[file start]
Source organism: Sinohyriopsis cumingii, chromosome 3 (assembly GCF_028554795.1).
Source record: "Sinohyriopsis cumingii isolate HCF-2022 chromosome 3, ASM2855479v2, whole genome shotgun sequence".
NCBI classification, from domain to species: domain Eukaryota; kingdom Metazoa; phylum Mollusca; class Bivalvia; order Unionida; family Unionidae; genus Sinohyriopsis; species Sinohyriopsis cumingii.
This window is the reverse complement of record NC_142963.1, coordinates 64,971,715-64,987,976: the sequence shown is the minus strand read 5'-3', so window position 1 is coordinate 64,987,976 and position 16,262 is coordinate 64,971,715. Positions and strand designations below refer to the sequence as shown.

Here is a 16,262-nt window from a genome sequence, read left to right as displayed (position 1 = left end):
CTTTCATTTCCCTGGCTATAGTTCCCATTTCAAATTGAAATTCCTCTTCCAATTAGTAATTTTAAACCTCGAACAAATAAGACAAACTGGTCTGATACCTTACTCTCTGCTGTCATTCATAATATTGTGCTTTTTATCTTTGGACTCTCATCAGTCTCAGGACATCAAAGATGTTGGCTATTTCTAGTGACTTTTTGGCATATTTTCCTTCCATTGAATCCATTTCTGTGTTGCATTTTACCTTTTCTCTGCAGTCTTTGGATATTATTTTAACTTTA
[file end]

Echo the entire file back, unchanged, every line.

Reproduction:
Source organism: Sinohyriopsis cumingii, chromosome 3 (assembly GCF_028554795.1).
Source record: "Sinohyriopsis cumingii isolate HCF-2022 chromosome 3, ASM2855479v2, whole genome shotgun sequence".
NCBI classification, from domain to species: domain Eukaryota; kingdom Metazoa; phylum Mollusca; class Bivalvia; order Unionida; family Unionidae; genus Sinohyriopsis; species Sinohyriopsis cumingii.
This window is the reverse complement of record NC_142963.1, coordinates 64,971,715-64,987,976: the sequence shown is the minus strand read 5'-3', so window position 1 is coordinate 64,987,976 and position 16,262 is coordinate 64,971,715. Positions and strand designations below refer to the sequence as shown.

Here is a 16,262-nt window from a genome sequence, read left to right as displayed (position 1 = left end):
CTTTCATTTCCCTGGCTATAGTTCCCATTTCAAATTGAAATTCCTCTTCCAATTAGTAATTTTAAACCTCGAACAAATAAGACAAACTGGTCTGATACCTTACTCTCTGCTGTCATTCATAATATTGTGCTTTTTATCTTTGGACTCTCATCAGTCTCAGGACATCAAAGATGTTGGCTATTTCTAGTGACTTTTTGGCATATTTTCCTTCCATTGAATCCATTTCTGTGTTGCATTTTACCTTTTCTCTGCAGTCTTTGGATATTATTTTAACTTTA